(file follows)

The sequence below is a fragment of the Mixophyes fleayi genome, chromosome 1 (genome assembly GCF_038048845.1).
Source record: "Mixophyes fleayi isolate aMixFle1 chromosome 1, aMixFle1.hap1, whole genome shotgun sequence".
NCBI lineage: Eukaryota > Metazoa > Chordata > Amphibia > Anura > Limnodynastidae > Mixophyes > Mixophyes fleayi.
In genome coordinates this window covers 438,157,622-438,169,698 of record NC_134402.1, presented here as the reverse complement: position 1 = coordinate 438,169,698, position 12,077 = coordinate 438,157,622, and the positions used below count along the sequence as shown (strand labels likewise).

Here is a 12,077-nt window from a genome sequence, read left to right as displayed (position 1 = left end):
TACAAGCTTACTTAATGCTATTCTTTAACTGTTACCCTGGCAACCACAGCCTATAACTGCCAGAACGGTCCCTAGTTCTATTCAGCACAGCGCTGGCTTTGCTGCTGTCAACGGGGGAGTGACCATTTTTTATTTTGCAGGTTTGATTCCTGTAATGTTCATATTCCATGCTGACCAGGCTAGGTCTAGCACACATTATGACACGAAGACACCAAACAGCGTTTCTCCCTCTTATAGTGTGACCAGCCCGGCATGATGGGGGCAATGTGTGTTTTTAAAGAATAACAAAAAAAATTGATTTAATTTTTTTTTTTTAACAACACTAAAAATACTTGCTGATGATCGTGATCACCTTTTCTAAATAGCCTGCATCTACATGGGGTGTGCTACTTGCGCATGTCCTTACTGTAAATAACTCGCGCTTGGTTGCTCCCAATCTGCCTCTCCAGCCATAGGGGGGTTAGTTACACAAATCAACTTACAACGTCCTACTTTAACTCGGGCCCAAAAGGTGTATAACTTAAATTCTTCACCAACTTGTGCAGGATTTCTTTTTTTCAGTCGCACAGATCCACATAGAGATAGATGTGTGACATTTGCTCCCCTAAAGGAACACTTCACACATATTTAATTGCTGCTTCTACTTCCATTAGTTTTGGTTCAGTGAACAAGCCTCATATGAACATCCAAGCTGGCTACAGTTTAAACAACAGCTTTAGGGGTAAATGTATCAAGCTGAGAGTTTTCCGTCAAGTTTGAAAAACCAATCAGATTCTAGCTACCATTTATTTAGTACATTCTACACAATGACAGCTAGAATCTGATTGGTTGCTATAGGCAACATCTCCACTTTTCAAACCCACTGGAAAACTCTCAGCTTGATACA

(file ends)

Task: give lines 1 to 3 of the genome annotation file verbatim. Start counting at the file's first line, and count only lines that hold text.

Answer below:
The sequence below is a fragment of the Mixophyes fleayi genome, chromosome 1 (genome assembly GCF_038048845.1).
Source record: "Mixophyes fleayi isolate aMixFle1 chromosome 1, aMixFle1.hap1, whole genome shotgun sequence".
NCBI lineage: Eukaryota > Metazoa > Chordata > Amphibia > Anura > Limnodynastidae > Mixophyes > Mixophyes fleayi.